Pay TV players will often drum up the consistent reliability of cable and satellite video services as the one field where IP-delivered video will forever be in traditional pay TV’s shadow. New data argues otherwise, however, showing that smartphones produce fewer video playback errors than set tops – devices which are purpose-built for the task.
Handset makers and mobile streaming vendors shouldn’t celebrate just yet though, as a couple of factors played into the hands of flattering smartphone results published by Spanish video analytics outfit Nice People at Work this week.
Taking a leaf from the Conviva rival book of analytics, NPAW has published a report detailing a bunch of juicy findings collected by its Youbora platform during the first half of 2019. The H1 2019 Global Streaming & Broadcasting Report shows that set tops created the most errors per play with a score of 0.181, compared to smartphones which came out ranked top with only 0.068 errors per play, as displayed in the chart below.
However, the data may be skewed in favor of smartphones on the basis of the volume of live content going through set tops, compared to mostly VoD content on smartphones. To that end, NPAW data shows that live content produces on average 0.136 errors per play, while VoD content incurs just 0.054 errors per play, meaning viewers are more than twice as likely to see errors such as buffering during live content.
Not a huge surprise, but then NPAW confuses the scenario somewhat with a separate measurement of “interruptions” which it defines as different to errors, where live content scored better than VoD.
NPAW defines these interruptions by the number of buffer events that occur, irrespective of the length of buffer time, while the earlier “errors” are more serious playback issues such as crashes which indicate faults within the video delivery system itself. Findings show that VoD content saw 0.52 buffer interruptions per play session, while live content saw an average of 0.32 interruptions per play. Conclusively then, live content is more susceptible to serious errors, while buffer interruptions are a common caveat for VoD content, which to an extent helps explain why set tops ranked so poorly.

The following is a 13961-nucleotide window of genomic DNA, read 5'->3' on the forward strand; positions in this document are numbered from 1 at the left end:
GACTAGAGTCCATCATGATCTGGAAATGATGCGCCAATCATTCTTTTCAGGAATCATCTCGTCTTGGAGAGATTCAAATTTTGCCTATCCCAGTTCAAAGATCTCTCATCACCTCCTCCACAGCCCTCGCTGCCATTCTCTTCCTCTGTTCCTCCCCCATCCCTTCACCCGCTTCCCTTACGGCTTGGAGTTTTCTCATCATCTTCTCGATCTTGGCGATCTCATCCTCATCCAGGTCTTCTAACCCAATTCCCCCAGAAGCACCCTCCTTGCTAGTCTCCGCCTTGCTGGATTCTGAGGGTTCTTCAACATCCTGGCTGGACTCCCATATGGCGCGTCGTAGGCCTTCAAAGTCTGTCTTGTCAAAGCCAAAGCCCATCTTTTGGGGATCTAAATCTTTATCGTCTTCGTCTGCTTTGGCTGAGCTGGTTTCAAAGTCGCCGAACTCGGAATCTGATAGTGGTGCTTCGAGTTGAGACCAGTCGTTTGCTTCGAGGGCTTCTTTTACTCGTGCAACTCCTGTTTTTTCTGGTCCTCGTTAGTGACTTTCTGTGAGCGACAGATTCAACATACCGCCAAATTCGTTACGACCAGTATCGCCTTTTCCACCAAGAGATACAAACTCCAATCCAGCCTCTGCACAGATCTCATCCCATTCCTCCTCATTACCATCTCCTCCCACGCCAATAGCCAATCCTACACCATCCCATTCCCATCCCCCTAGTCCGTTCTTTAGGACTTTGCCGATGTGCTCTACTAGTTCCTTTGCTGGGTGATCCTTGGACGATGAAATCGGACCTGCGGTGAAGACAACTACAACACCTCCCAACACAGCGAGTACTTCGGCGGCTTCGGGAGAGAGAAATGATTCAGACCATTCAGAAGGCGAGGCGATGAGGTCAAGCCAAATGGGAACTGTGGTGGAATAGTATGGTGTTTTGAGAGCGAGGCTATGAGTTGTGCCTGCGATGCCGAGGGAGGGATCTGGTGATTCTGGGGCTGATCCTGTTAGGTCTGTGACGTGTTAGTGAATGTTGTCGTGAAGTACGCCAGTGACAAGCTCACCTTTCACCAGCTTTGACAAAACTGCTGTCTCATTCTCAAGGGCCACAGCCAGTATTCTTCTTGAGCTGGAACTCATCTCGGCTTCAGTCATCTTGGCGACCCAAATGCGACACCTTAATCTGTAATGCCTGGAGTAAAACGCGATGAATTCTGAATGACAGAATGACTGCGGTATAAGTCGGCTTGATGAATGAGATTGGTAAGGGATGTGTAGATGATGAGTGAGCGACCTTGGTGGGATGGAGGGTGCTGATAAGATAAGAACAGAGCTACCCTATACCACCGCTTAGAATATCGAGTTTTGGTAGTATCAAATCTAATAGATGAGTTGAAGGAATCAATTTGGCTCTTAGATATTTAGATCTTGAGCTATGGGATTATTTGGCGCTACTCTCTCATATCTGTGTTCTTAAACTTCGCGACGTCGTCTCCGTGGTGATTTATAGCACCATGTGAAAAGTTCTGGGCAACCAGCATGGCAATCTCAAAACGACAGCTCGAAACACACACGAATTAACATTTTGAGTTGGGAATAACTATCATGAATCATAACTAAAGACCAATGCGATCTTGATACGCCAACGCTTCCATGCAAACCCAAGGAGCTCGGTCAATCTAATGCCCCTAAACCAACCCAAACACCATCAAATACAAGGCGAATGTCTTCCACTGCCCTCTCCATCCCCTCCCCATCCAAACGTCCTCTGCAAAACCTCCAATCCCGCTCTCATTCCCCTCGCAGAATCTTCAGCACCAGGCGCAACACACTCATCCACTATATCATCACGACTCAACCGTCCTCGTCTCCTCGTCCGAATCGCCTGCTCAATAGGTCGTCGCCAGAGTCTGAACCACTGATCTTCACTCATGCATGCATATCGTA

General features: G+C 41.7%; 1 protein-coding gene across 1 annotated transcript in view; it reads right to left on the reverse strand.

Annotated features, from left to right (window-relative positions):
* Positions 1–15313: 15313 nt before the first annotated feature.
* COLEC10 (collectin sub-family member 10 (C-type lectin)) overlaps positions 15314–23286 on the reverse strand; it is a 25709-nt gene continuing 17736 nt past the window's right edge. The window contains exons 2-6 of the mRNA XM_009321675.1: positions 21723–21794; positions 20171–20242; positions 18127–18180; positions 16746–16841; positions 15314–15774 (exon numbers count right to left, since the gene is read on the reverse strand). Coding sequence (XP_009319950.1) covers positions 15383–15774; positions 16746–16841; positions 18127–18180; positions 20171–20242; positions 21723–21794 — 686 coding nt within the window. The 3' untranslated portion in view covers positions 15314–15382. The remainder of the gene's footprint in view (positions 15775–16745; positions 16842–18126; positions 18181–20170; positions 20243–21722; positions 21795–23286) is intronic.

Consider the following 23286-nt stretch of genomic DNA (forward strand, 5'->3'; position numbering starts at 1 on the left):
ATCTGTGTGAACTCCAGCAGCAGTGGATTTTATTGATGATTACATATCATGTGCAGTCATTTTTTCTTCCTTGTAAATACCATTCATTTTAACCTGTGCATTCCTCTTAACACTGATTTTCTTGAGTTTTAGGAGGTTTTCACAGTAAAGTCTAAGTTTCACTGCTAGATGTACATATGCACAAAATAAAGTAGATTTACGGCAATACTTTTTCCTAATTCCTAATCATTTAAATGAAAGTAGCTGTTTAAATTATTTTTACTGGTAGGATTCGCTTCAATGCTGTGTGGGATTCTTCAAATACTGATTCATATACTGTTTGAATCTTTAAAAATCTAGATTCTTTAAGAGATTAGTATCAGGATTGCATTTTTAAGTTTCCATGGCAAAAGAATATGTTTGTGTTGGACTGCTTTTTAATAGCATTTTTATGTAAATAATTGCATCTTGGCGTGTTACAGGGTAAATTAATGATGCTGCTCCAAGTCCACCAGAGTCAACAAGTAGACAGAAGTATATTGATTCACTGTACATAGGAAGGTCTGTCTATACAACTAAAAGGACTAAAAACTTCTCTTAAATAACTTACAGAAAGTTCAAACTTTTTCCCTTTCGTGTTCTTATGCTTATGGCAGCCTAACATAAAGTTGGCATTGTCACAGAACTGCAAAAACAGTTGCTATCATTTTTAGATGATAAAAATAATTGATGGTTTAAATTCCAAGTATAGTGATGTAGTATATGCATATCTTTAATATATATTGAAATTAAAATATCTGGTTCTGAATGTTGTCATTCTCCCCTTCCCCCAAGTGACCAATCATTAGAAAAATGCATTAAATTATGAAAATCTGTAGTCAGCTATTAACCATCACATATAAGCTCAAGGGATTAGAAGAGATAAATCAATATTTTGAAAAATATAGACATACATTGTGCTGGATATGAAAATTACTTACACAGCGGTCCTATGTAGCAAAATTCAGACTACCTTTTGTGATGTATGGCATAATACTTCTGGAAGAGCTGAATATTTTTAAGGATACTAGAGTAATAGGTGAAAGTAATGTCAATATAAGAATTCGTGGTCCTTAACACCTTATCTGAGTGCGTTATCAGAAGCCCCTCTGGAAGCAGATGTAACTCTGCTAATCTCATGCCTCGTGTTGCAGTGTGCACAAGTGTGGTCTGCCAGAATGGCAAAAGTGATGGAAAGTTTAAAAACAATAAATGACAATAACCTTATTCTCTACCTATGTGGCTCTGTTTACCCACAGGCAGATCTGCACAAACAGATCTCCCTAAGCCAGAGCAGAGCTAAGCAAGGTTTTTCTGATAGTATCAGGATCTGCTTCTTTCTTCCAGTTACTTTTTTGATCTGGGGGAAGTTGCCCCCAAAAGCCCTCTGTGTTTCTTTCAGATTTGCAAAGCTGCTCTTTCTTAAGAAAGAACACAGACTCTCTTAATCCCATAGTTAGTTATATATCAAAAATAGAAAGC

In terms of frequency of these less serious interruptions by device, tablets performed strongest with 0.4 interruptions per play, while consoles scored highest with 1.9 interruptions per play, as shown in the second graph here. The data shows that typically more expensive devices like PCs and consoles are being out-performed in video streaming QoE by tablets and smartphones. Interestingly though, set tops and TVs – the dedicated video devices – are looking distinctly average. NPAW notes that the great contrast in play quality demonstrates that the infrastructure for live broadcasting is improving in real-time environments, although smartphones and tablets are usually replaced with newer models more frequently than hardware like set tops.
Just to the throw the cat among the pigeons, despite smartphones showing low levels of errors and interruptions per play, they have one of the lowest video completion rates at just 26%. If three quarters of content is never completed in the first place, then naturally there will be fewer errors and interruptions – so another factor in the supposedly strong performance of smartphones.
Tucked away towards the end of the paper is an almost contradictory statement from NPAW. “Many streaming services are offering cross-platform synchronization to allow users to move from their PC or TV to their mobile, however, it seems as though the infrastructure to offer a mirrored quality of experience isn’t there. On the other hand, despite the unpopularity of consoles (2%), their average effective playtime (23.6 minutes) and average completion rate (55.6%) was the highest of any device. TV also performs very well when it comes to keeping eyes glued to screens with an average effective playtime of 21.3 minutes and completion rate of 42.5%.”
An abundance of metrics within the video delivery ecosystem makes analytics a particularly tough game and reporting it in a simplistic manner is even trickier, yet NPAW has unfortunately crossed a few wires here and lacks the finality of an opinionated conclusion which is almost always absent from vendor-authored reports.